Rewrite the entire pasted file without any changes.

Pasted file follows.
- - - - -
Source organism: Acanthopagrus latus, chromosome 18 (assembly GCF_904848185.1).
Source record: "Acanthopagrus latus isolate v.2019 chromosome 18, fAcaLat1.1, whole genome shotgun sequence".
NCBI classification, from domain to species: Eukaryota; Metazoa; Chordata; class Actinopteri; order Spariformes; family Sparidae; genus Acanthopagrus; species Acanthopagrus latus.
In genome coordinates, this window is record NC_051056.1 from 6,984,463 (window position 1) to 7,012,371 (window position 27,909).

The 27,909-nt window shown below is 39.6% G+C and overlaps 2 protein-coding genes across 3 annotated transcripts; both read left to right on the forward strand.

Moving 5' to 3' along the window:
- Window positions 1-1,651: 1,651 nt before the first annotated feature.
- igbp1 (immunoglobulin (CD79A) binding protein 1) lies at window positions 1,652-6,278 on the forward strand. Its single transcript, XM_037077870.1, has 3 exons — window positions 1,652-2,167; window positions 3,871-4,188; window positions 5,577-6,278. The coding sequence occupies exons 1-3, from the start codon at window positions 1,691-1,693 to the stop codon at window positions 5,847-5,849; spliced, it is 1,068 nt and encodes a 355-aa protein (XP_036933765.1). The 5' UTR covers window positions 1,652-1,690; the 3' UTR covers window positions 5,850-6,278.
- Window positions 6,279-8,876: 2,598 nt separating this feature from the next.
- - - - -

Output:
Source organism: Acanthopagrus latus, chromosome 18 (assembly GCF_904848185.1).
Source record: "Acanthopagrus latus isolate v.2019 chromosome 18, fAcaLat1.1, whole genome shotgun sequence".
NCBI classification, from domain to species: Eukaryota; Metazoa; Chordata; class Actinopteri; order Spariformes; family Sparidae; genus Acanthopagrus; species Acanthopagrus latus.
In genome coordinates, this window is record NC_051056.1 from 6,984,463 (window position 1) to 7,012,371 (window position 27,909).

The 27,909-nt window shown below is 39.6% G+C and overlaps 2 protein-coding genes across 3 annotated transcripts; both read left to right on the forward strand.

Moving 5' to 3' along the window:
- Window positions 1-1,651: 1,651 nt before the first annotated feature.
- igbp1 (immunoglobulin (CD79A) binding protein 1) lies at window positions 1,652-6,278 on the forward strand. Its single transcript, XM_037077870.1, has 3 exons — window positions 1,652-2,167; window positions 3,871-4,188; window positions 5,577-6,278. The coding sequence occupies exons 1-3, from the start codon at window positions 1,691-1,693 to the stop codon at window positions 5,847-5,849; spliced, it is 1,068 nt and encodes a 355-aa protein (XP_036933765.1). The 5' UTR covers window positions 1,652-1,690; the 3' UTR covers window positions 5,850-6,278.
- Window positions 6,279-8,876: 2,598 nt separating this feature from the next.